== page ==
Mr. Gould. Well, yes, ma'am. I certainly share your hope 
and view that it doesn't happen, that we can succeed in 
averting a shutdown. I don't think it serves veterans well to 
subject them to that uncertainty, but we continue to update and 
to prepare to take all the precautions that we possibly can to 
be ready for that possibility.
    Ms. Brown. What about the claims process?
    Mr. Gould. Ma'am, in 1995/1996 the claims process, the 
checks came out. If you are referring to new claims that come 
in----
    Ms. Brown. Yes.
    Mr. Gould. Two things happened there in 1995/1996. One is 
we made sure that under a standard of, called, property rights, 
that an individual, there is somebody there to stamp the 
receipt of the claim when it comes in because as you know, the 
dollars go all the way back to the date they got the claim in. 
So to preserve their right in that property, we will have 
somebody there stamping those when they come in.
    Now, it is a different matter to actually be moving forward 
on new claims and those decisions that have not been made yet.
    Ms. Brown. Well, thank you very much. I think my time is 
almost up, but. I think it is a direct correlation between what 
we did in December as far as giving billionaires tax cuts and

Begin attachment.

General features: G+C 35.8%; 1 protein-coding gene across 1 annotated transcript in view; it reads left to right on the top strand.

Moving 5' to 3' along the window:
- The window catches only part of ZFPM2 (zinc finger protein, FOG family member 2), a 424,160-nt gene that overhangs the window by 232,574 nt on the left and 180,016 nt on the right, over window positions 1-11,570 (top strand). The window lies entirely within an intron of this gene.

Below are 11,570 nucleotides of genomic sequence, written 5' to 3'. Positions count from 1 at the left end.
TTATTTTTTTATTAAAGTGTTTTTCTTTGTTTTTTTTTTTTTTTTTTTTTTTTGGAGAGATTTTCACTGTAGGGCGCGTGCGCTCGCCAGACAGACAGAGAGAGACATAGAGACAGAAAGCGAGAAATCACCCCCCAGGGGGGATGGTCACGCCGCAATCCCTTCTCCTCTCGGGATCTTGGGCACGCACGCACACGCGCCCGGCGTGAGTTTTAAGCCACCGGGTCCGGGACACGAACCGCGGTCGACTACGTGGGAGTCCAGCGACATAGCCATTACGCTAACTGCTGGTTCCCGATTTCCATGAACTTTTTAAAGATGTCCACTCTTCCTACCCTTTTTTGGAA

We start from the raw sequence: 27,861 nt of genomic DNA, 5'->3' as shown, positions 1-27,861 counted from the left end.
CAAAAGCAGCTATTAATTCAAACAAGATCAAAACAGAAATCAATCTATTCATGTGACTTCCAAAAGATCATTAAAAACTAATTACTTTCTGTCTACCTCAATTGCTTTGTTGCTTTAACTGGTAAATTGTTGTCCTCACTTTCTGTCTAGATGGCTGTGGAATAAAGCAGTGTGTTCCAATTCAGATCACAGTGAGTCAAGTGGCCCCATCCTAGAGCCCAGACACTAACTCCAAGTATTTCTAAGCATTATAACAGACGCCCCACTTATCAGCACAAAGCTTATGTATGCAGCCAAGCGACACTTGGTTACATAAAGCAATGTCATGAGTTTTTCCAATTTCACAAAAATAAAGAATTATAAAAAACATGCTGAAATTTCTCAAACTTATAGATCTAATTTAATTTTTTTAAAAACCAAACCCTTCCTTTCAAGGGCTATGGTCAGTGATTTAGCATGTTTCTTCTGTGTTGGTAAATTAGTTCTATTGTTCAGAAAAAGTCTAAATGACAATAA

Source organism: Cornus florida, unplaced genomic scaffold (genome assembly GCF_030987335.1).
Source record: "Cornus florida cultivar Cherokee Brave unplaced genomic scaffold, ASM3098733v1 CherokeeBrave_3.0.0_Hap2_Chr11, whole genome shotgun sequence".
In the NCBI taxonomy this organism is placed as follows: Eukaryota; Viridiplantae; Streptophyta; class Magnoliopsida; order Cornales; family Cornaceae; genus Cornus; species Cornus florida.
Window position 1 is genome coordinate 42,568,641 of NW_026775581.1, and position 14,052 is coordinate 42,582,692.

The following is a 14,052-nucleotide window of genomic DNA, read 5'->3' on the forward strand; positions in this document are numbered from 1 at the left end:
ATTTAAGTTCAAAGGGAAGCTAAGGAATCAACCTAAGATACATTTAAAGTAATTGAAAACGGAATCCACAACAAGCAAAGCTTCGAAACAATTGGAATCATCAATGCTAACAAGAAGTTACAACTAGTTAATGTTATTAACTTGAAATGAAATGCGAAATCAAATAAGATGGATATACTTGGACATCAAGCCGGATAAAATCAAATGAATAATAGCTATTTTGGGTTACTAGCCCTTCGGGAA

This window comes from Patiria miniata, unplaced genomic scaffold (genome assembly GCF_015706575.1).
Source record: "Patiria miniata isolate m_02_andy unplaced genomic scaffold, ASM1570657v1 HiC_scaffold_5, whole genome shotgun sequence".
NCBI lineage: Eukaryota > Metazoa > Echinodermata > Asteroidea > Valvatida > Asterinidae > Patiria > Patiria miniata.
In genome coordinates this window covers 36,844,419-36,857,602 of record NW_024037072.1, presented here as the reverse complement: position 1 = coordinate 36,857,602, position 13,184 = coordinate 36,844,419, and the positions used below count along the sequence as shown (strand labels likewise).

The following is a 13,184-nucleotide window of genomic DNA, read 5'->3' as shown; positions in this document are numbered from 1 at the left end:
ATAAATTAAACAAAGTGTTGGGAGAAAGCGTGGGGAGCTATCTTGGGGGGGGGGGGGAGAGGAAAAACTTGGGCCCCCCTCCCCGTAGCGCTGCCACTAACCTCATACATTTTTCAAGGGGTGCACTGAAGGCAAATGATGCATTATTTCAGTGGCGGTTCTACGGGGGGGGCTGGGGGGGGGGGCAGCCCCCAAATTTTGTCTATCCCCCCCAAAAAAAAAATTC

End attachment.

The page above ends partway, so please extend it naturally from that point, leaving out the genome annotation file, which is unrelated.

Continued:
now we are wondering whether or not we have the money for the 
pension checks for veterans. It is a direct correlation between 
what we did in December and what is happening here today 
regarding this government shutdown. Thank you, and I yield back 
the balance of my time.
    The Chairman. Dr. Roe.
    Mr. Roe. Thank you. I don't have many questions, but just a 
couple of things. One, did you have a plan in 1995 and 1996, or 
did you just sort of fly by the seat of your pants since most 
people didn't see it coming?
    Mr. Gould. Sir, we believe, testified, the VA testified in 
1995/1996 about the plan that they--and the approach that the 
Administration took at that time, so there is in the 
Congressional Record a list of the steps that were taken and it 
is, I think, a great place to start to answer some of the 
questions on what might happen in a shutdown.
    Mr. Roe. I share your ``we don't want to do that'' mindset.